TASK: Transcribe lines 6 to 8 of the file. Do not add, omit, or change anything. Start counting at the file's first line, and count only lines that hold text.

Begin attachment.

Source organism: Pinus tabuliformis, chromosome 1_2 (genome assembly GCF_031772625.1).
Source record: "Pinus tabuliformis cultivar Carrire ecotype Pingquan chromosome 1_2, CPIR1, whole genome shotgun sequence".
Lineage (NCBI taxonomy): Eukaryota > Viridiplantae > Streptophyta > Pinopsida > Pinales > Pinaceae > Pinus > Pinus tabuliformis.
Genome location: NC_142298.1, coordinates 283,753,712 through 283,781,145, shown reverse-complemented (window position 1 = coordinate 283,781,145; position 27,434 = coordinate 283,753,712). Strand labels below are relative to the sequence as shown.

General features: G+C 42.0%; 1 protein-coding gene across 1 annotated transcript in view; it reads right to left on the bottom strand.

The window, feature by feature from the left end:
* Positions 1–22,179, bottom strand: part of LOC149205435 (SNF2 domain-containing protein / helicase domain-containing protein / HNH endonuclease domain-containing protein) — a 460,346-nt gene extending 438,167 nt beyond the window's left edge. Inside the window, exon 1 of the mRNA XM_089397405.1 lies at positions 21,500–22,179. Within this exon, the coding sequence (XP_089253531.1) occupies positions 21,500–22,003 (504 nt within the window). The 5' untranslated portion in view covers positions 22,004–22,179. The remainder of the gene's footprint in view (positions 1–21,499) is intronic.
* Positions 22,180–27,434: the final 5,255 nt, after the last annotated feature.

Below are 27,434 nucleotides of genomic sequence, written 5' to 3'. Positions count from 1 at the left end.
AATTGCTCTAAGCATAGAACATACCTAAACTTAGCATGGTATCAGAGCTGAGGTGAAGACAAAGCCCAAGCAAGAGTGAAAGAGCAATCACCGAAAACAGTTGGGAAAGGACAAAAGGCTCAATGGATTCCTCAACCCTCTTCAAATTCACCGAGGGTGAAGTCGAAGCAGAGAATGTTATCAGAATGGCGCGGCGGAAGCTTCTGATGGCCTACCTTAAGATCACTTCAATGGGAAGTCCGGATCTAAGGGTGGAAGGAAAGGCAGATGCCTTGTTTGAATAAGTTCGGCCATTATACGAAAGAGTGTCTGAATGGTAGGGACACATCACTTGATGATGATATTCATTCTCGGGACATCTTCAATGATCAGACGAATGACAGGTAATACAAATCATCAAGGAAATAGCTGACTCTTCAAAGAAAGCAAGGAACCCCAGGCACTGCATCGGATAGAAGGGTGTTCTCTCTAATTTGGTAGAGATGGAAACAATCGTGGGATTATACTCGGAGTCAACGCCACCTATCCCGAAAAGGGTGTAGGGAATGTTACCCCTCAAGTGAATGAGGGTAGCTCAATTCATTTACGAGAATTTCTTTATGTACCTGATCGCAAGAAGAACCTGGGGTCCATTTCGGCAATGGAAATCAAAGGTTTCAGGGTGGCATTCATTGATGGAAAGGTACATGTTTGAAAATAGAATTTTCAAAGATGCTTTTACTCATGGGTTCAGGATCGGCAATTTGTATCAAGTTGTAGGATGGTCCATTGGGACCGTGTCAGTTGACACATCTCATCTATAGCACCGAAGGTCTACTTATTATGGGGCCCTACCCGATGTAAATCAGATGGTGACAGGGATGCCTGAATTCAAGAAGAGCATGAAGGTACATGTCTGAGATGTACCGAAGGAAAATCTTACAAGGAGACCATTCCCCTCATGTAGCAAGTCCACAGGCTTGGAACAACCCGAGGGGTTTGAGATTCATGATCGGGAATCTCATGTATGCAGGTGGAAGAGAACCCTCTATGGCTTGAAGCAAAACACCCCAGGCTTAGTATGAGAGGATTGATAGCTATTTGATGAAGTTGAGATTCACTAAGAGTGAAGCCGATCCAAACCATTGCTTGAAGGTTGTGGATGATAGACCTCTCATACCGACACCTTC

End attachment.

The window, feature by feature from the left end:
* Positions 1–22,179, bottom strand: part of LOC149205435 (SNF2 domain-containing protein / helicase domain-containing protein / HNH endonuclease domain-containing protein) — a 460,346-nt gene extending 438,167 nt beyond the window's left edge. Inside the window, exon 1 of the mRNA XM_089397405.1 lies at positions 21,500–22,179. Within this exon, the coding sequence (XP_089253531.1) occupies positions 21,500–22,003 (504 nt within the window). The 5' untranslated portion in view covers positions 22,004–22,179. The remainder of the gene's footprint in view (positions 1–21,499) is intronic.
* Positions 22,180–27,434: the final 5,255 nt, after the last annotated feature.